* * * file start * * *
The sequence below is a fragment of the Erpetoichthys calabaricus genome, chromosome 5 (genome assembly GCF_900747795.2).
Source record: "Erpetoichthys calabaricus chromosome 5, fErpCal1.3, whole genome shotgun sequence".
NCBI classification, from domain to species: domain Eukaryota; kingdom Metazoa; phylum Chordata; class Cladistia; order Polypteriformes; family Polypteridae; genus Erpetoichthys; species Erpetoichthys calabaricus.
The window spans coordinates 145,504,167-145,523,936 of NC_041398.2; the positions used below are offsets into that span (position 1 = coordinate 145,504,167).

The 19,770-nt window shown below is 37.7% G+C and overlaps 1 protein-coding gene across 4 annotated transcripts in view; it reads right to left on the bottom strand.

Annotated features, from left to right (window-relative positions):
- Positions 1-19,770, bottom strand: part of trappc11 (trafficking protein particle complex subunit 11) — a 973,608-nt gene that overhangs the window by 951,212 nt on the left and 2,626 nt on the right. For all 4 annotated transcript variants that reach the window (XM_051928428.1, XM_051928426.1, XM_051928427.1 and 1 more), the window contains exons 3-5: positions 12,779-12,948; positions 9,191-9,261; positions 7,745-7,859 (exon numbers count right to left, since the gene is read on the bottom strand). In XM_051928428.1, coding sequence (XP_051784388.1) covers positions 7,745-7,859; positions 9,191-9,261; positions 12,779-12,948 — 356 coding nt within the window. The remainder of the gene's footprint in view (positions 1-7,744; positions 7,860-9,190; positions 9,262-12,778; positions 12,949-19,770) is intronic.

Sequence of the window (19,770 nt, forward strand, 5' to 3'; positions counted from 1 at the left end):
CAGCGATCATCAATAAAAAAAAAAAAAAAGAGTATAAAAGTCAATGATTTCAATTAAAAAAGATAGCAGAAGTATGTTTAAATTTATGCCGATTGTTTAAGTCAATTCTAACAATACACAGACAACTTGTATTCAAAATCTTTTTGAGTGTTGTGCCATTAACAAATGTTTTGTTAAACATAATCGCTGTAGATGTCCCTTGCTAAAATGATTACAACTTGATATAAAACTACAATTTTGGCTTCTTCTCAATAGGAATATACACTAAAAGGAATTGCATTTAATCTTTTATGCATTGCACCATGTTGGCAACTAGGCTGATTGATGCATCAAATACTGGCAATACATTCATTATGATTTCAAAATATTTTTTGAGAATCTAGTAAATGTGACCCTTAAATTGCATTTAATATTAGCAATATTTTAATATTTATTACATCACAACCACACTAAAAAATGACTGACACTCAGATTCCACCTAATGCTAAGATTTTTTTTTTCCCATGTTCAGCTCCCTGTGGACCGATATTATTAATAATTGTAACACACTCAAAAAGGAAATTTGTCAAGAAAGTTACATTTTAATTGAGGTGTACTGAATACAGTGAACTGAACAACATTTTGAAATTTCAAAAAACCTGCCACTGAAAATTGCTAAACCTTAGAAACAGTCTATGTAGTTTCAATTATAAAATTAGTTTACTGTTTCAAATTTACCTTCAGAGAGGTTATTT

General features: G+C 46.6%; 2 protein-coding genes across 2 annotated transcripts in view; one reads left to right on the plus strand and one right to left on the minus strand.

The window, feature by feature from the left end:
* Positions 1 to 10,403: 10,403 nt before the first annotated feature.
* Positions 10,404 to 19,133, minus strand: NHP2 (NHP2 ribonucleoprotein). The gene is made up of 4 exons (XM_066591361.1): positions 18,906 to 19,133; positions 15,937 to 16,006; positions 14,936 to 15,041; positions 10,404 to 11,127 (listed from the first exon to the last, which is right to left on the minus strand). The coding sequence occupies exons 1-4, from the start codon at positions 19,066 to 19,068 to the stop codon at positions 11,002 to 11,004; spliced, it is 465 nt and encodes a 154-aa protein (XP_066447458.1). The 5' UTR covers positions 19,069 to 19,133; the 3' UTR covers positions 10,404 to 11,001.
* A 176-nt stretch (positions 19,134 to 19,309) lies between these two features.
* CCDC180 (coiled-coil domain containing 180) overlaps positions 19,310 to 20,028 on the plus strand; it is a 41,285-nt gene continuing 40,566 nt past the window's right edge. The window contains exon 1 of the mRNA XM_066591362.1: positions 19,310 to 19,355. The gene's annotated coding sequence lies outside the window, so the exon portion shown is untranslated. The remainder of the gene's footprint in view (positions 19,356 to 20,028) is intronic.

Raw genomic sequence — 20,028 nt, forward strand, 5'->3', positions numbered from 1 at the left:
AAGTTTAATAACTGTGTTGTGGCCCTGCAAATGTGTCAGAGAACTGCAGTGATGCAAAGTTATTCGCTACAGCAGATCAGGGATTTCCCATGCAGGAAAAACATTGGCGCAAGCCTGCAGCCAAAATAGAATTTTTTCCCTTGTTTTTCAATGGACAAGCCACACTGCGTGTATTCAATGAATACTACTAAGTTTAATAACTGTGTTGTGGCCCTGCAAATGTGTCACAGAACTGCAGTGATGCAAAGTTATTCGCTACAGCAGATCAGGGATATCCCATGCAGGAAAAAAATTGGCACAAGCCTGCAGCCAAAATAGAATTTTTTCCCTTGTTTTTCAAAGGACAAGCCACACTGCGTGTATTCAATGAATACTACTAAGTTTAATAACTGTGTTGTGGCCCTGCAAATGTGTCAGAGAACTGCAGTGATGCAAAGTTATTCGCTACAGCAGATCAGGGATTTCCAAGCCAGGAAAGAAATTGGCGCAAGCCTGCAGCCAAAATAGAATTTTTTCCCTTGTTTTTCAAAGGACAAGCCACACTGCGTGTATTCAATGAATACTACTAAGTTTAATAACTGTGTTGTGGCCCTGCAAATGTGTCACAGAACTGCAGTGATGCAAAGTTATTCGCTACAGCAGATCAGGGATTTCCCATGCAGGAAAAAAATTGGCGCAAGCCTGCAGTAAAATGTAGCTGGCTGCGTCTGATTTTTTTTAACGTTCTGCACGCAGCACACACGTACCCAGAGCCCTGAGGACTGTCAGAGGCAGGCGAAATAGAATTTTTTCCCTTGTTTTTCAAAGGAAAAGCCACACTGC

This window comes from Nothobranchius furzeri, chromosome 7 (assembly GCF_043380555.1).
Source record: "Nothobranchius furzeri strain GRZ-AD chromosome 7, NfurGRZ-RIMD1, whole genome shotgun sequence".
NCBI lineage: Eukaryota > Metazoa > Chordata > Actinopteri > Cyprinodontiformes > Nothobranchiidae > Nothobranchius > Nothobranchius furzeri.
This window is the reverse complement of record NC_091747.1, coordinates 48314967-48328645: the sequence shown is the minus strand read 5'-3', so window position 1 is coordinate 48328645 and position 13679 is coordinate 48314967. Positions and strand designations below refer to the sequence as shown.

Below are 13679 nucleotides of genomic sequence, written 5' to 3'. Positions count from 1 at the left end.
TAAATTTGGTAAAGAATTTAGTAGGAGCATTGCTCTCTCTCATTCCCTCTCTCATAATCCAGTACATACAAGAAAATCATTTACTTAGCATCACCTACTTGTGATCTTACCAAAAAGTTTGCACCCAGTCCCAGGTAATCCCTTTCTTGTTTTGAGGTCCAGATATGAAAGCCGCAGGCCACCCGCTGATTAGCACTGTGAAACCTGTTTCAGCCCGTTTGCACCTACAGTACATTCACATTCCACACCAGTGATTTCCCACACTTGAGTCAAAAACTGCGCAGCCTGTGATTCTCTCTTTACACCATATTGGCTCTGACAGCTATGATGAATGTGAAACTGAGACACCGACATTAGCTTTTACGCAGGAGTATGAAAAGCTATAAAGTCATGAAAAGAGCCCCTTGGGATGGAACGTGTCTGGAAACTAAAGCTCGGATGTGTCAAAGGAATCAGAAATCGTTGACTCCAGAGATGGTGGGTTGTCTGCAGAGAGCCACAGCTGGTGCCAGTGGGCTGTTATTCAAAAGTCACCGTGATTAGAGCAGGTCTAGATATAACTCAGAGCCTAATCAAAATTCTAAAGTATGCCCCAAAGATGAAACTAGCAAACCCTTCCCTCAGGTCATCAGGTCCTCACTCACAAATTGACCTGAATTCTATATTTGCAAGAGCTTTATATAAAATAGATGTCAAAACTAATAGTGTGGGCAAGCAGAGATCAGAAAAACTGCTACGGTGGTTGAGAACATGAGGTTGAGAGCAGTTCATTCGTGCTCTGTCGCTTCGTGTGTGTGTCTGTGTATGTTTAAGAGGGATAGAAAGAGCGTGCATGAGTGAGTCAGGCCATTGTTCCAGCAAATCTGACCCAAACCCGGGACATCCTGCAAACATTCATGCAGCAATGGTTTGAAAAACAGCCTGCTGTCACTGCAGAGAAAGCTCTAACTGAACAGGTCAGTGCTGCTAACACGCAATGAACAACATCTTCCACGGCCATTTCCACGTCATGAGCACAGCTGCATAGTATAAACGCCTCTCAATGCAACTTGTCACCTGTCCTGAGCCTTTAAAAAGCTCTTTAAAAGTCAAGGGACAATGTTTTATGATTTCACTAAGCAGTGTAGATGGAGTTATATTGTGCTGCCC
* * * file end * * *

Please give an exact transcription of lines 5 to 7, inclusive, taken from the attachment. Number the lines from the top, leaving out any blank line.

The 19,770-nt window shown below is 37.7% G+C and overlaps 1 protein-coding gene across 4 annotated transcripts in view; it reads right to left on the bottom strand.

Annotated features, from left to right (window-relative positions):
- Positions 1-19,770, bottom strand: part of trappc11 (trafficking protein particle complex subunit 11) — a 973,608-nt gene that overhangs the window by 951,212 nt on the left and 2,626 nt on the right. For all 4 annotated transcript variants that reach the window (XM_051928428.1, XM_051928426.1, XM_051928427.1 and 1 more), the window contains exons 3-5: positions 12,779-12,948; positions 9,191-9,261; positions 7,745-7,859 (exon numbers count right to left, since the gene is read on the bottom strand). In XM_051928428.1, coding sequence (XP_051784388.1) covers positions 7,745-7,859; positions 9,191-9,261; positions 12,779-12,948 — 356 coding nt within the window. The remainder of the gene's footprint in view (positions 1-7,744; positions 7,860-9,190; positions 9,262-12,778; positions 12,949-19,770) is intronic.